Dennis Cooper's latest book, Zac’s Haunted House, was released online in mid-January by the Paris-based small press and label Kiddiepunk. Dubbed an “html novel” and offered as a free download, it consists of seven html files, each of which expands into a long, vertical scroll of animated gifs. You could call Zac’s Haunted House many things: net art, a glorified Tumblr, a visual novel, a mood board, or a dark night of the Internet's soul. It has just a few words—the chapter titles and a few
Before she published My Brilliant Friend, the first volume of her much-celebrated Neapolitan series, in 2011, Elena Ferrante was known for three short, violent novels about women on the outer boundary of sanity. Although their stories are unrelated, the books form a thematic trilogy. Each is narrated by a woman who embodies a different aspect of female experience—in Troubling Love, a daughter; in Days of Abandonment, a wife; in The Lost Daughter, a mother—and each is concerned with how these
Atticus Lish is seeking a state of flow—what the “positive psychologist” Mihlay Csikszentmihalyi calls the opposite of psychic entropy: negentropy. It can only be achieved while in pursuit of a task for the sake of the task. The good doctor also claims it is the secret to happiness. Atticus Lish, surely right now, is sitting in his chair in Sunset Park, Brooklyn, humming in his routine: two thousand words per day on the next book. He has a system: spit it out, systematically revise, sweep it
IN THE WORK of the Argentine writer Julio Cortázar, the shortest distances are often also the greatest: The space between self and other can be maddeningly difficult to traverse. Full of magical transformations, ritual sacrifices, and turbulent prophetic dreams, Cortázar’s writing abounds with troubled pairings, unlikely and uneasy doppelgängers who come apart even as—especially as—they converge. In one of his stories, “The Distances,” a wealthy Argentine woman dreams repeatedly of a Hungarian
The essay, at its best, is a genre shaped by the character of its author. Charles D’Ambrosio describes it as “a forum for self-doubt.” The author’s irresolution runs throughout his new essay collection, Loitering (Tin House Books, 2014). In one piece, he describes watching a crow peck the breast of an injured robin, shortly after his brother’s suicide. Should he intervene? Would it matter? In another, he questions the motives of whale rights activists. Do they want to save whales because they no
A key figure in the New American Cinema of the 1960s, Gregory J. Markopoulos (1928-1992) made ambitious films starting in the late ’40s, complex psychodramas and romantic meditations that used symbolic color and rapid montage. In 1966, he began to construct short portrait films in-camera, running a single roll of film stock back and forth so that groups of frames were exposed or re-exposed at predetermined points. But he became increasingly disgusted with the conditions and economies of screening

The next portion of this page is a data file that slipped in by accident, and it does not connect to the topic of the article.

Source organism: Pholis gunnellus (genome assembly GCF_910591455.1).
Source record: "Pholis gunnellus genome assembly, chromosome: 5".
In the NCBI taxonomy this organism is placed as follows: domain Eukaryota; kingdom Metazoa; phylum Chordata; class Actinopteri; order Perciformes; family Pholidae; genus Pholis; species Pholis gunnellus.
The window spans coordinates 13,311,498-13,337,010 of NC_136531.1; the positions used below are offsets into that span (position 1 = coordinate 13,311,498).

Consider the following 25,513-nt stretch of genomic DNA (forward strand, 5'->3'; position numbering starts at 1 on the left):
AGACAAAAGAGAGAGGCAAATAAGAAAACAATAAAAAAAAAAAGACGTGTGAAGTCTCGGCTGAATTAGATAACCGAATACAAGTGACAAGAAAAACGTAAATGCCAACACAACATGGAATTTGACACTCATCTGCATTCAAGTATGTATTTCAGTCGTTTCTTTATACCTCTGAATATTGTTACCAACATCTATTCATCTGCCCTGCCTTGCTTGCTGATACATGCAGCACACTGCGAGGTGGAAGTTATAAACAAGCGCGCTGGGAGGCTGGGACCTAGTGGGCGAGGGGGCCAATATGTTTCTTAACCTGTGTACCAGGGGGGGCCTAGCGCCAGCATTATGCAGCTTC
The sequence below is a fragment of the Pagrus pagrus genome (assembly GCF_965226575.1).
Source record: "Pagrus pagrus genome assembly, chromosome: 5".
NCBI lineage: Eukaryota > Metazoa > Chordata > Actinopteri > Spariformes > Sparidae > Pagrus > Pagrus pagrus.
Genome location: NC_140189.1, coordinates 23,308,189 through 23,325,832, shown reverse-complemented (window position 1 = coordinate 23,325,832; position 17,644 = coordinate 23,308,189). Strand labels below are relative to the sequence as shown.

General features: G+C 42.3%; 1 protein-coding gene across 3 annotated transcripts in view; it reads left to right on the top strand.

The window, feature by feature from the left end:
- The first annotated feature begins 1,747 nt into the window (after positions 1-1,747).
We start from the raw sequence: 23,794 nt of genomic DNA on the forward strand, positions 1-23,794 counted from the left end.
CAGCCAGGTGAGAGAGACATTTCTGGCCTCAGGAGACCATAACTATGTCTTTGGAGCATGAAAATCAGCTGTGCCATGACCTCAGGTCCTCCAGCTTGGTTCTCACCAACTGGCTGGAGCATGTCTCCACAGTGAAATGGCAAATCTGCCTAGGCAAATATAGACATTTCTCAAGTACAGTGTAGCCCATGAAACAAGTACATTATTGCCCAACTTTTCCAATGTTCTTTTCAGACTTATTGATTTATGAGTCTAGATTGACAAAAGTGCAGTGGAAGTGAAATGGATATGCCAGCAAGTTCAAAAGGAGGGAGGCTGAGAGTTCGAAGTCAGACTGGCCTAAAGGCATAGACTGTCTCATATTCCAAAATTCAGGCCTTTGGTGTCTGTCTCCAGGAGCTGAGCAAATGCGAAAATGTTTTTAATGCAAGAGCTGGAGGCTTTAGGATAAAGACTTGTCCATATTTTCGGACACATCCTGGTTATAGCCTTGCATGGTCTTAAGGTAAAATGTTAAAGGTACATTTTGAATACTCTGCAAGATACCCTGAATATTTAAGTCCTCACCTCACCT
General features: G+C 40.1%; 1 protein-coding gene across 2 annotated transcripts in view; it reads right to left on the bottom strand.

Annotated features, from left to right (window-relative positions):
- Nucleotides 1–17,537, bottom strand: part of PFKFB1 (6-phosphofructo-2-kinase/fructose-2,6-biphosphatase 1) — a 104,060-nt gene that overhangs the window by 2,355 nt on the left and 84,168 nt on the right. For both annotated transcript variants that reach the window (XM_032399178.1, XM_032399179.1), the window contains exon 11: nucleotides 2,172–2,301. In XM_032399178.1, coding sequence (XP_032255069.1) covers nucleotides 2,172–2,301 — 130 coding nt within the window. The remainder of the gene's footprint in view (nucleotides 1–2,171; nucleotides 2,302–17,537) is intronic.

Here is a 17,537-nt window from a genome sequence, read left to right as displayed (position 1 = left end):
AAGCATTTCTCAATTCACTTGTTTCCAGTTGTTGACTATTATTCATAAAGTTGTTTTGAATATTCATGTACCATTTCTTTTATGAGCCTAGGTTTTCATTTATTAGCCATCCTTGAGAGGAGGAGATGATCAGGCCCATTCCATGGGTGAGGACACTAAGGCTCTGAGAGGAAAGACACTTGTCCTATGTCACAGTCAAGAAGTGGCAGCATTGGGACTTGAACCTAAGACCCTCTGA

Sep 19 2014

On Karen Graham

Justin Vivian Bond

In the new essay collection Icon (edited Amy Scholder; published by the Feminist Press), writers discuss their relationships with public figures they've idolized, obsessed over, worried about, and been inspired by. Contributors include Mary Gaitskill (who pays homage to Linda Lovelace), Johanna Fateman (on Andrea Dworkin), and Kate Zambreno (on Kathy Acker), among others. The pieces vividly blend biography and autobiography, moving from tribute to confessional and back again. In the essay excerpted
First published in 1980, Edmund White’s States of Desire, (recently republished in an expanded edition), is a late-’70s travelogue in which the author candidly describes gay men and gay life in places throughout the US. The book was written at a time when the gay-liberation movement was gaining momentum—helped in no small part by White’s frank and revealing work—and the AIDS crisis was still a few years away. Consequently, States of Desire offers a portrait of gay life in an era of transformation
St. Petersburg used to be a familiar place for Russians and non-Russians alike. It is so recognizable—even clichéd—as a setting for the high drama and intrigue of nineteenth-century Russian literary classics that one recent Russian novel features a first-person shooter videogame called Dostoevsky’s Petersburg. As Petrograd, we know it as the cradle of the Revolution, the backdrop for Eisenstein; as Leningrad, the tale of its suffering during the murderous Siege of Leningrad by Nazi and Finnish
In Do Not Sell at Any Price, Amanda Petrusich visits the secretive, insular world of 78rpm collectors. The oldest version of the record, these 10-inch, two-song albums are increasingly hard to track down. Finding a matching turntable is a feat in itself. The scarcity has kept the number of hobbyists small, and their devotion to “the treasure hunt” fanatical. As Petrusich explains in the prologue to the book, excerpted here, her interest in 78s began as a nostalgic protest against today’s listening